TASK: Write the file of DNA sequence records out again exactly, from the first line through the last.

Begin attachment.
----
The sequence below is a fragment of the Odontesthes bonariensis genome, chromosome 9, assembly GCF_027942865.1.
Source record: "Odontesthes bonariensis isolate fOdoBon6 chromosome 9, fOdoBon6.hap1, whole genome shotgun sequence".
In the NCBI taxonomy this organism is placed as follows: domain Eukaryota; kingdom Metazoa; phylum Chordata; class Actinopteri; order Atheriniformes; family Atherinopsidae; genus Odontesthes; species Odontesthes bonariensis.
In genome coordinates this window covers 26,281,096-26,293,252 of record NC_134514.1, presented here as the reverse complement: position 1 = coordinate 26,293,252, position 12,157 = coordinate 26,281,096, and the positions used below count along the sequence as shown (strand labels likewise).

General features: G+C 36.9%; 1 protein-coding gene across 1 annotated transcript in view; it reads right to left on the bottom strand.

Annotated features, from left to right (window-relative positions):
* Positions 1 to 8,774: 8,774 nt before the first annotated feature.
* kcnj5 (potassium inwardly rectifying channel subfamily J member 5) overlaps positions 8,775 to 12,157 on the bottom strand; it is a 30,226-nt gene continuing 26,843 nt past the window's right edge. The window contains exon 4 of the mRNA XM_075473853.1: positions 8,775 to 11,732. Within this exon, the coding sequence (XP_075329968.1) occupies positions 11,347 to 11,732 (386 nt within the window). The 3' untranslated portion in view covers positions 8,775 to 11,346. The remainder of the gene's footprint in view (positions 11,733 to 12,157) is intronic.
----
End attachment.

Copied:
The sequence below is a fragment of the Odontesthes bonariensis genome, chromosome 9, assembly GCF_027942865.1.
Source record: "Odontesthes bonariensis isolate fOdoBon6 chromosome 9, fOdoBon6.hap1, whole genome shotgun sequence".
In the NCBI taxonomy this organism is placed as follows: domain Eukaryota; kingdom Metazoa; phylum Chordata; class Actinopteri; order Atheriniformes; family Atherinopsidae; genus Odontesthes; species Odontesthes bonariensis.
In genome coordinates this window covers 26,281,096-26,293,252 of record NC_134514.1, presented here as the reverse complement: position 1 = coordinate 26,293,252, position 12,157 = coordinate 26,281,096, and the positions used below count along the sequence as shown (strand labels likewise).

General features: G+C 36.9%; 1 protein-coding gene across 1 annotated transcript in view; it reads right to left on the bottom strand.

Annotated features, from left to right (window-relative positions):
* Positions 1 to 8,774: 8,774 nt before the first annotated feature.
* kcnj5 (potassium inwardly rectifying channel subfamily J member 5) overlaps positions 8,775 to 12,157 on the bottom strand; it is a 30,226-nt gene continuing 26,843 nt past the window's right edge. The window contains exon 4 of the mRNA XM_075473853.1: positions 8,775 to 11,732. Within this exon, the coding sequence (XP_075329968.1) occupies positions 11,347 to 11,732 (386 nt within the window). The 3' untranslated portion in view covers positions 8,775 to 11,346. The remainder of the gene's footprint in view (positions 11,733 to 12,157) is intronic.